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2.  Characterisation of RT1-E2, a multigenic family of highly conserved rat non-classical MHC class I molecules initially identified in cells from immunoprivileged sites 
BMC Immunology  2003;4:7.
Background
So-called "immunoprivileged sites" are tissues or organs where slow allograft rejection correlates with low levels of expression of MHC class I molecules. Whilst classical class I molecules are recognised by cytotoxic T lymphocytes (CTL), some MHC class I molecules are called "non-classical" because they exhibit low polymorphism and are not widely expressed. These last years, several studies have shown that these can play different, more specialised roles than their classical counterparts. In the course of efforts to characterise MHC class I expression in rat cells obtained from immunoprivileged sites such as the central nervous system or the placenta, a new family of non-classical MHC class I molecules, which we have named RT1-E2, has been uncovered.
Results
Members of the RT1-E2 family are all highly homologous to one another, and the number of RT1-E2 loci varies from one to four per MHC haplotype among the six rat strains studied so far, with some loci predicted to give rise to soluble molecules. The RT1n MHC haplotype (found in BN rats) carries a single RT1-E2 locus, which lies in the RT1-C/E region of the MHC and displays the typical exon-intron organisation and promoter features seen in other rat MHC class I genes. We present evidence that: i) RT1-E2 molecules can be detected at the surface of transfected mouse L cells and simian COS-7 cells, albeit at low levels; ii) their transport to the cell surface is dependent on a functional TAP transporter. In L cells, their transport is also hindered by protease inhibitors, brefeldin A and monensin.
Conclusions
These findings suggest that RT1-E2 molecules probably associate with ligands of peptidic nature. The high homology between the RT1-E2 molecules isolated from divergent rat MHC haplotypes is particularly striking at the level of their extra-cellular portions. Compared to other class I molecules, this suggests that RT1-E2 molecules may associate with well defined sets of ligands. Several characteristics point to a certain similarity to the mouse H2-Qa2 and human HLA-G molecules.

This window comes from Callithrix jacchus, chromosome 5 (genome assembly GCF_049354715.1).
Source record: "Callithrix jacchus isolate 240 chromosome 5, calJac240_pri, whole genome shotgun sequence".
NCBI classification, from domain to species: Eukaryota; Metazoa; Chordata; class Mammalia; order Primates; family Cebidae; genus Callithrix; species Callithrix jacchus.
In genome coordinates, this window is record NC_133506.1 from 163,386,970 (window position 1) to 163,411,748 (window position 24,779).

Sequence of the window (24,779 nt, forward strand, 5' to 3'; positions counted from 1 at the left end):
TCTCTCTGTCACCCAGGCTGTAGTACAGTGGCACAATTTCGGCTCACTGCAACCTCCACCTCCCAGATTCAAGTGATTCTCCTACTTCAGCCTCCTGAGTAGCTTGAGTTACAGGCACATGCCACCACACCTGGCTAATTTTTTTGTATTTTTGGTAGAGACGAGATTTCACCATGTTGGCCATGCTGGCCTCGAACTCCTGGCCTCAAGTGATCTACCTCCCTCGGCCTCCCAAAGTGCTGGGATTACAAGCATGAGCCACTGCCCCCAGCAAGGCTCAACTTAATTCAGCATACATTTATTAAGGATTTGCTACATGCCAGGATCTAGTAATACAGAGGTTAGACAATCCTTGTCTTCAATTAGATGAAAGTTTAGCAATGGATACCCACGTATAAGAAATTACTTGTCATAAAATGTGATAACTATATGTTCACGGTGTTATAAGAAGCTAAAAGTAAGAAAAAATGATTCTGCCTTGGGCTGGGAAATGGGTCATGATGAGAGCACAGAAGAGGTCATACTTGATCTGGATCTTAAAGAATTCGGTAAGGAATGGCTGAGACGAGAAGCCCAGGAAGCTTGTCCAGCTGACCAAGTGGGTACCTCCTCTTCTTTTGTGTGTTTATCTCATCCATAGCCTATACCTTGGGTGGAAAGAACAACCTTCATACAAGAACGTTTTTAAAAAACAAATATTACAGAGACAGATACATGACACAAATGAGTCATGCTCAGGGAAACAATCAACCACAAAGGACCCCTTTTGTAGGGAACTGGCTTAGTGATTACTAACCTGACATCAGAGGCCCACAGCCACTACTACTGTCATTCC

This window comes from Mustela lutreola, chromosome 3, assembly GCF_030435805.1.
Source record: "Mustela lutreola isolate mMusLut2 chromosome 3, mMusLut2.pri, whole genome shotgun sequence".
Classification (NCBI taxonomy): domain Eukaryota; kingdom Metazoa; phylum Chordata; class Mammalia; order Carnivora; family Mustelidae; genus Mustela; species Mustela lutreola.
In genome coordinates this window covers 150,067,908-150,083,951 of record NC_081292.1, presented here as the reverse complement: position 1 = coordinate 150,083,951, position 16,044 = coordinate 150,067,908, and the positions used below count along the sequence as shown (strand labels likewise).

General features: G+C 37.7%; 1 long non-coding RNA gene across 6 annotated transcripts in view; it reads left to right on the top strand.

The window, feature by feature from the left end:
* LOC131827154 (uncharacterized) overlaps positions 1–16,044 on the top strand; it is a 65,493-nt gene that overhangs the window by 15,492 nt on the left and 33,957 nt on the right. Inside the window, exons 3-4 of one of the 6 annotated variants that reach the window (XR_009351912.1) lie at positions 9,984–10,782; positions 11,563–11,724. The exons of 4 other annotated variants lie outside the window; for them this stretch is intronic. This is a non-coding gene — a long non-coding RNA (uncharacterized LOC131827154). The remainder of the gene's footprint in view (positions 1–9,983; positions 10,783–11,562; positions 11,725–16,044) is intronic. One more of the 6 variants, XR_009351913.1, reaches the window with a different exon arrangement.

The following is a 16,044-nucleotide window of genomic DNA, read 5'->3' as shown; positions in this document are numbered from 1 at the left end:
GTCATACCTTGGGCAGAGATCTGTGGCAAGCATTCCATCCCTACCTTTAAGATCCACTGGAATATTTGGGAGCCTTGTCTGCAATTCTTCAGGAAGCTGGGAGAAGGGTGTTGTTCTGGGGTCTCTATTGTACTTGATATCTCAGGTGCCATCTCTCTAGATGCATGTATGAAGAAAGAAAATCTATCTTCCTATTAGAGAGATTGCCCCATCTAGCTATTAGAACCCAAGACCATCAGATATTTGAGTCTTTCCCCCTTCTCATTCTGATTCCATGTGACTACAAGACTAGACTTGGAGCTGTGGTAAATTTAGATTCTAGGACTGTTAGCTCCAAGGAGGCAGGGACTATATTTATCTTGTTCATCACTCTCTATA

doi:10.1186/1471-2172-4-7
PMCID: PMC183868  PMID: 12837137
3.  Peptide binding characteristics of the non-classical class Ib MHC molecule HLA-E assessed by a recombinant random peptide approach 
BMC Immunology  2001;2:5.
Background
Increasing evidence suggests that the effect of HLA-E on Natural Killer (NK) cell activity can be affected by the nature of the peptides bound to this non-classical, MHC class Ib molecule. However, its reduced cell surface expression, and until recently, the lack of specific monoclonal antibodies hinder studying the peptide-binding specificity HLA-E.
Results
An in vitro refolding system was used to assess binding of recombinant HLA-E to either specific peptides or a nonamer random peptide library. Peptides eluted from HLA-E molecules refolded around the nonamer library were then used to determine a binding motif for HLA-E. Hydrophobic and non-charged amino acids were found to predominate along the peptide motif, with a leucine anchor at P9, but surprisingly there was no methionine preference at P2, as suggested by previous studies.
Conclusions
Compared to the results obtained with rat classical class Ia MHC molecules, RT1-A1c and RT1-Au, HLA-E appears to refold around a random peptide library to reduced but detectable levels, suggesting that this molecule's specificity is tight but probably not as exquisite as has been previously suggested. This, and a previous report that it can associate with synthetic peptides carrying a viral sequence, suggests that HLA-E, similar to its mouse counterpart (Qa-1b), could possibly bind peptides different from MHC class I leader peptides and present them to T lymphocytes.
doi:10.1186/1471-2172-2-5
PMCID: PMC33820  PMID: 11432755

Results 1-3 (3)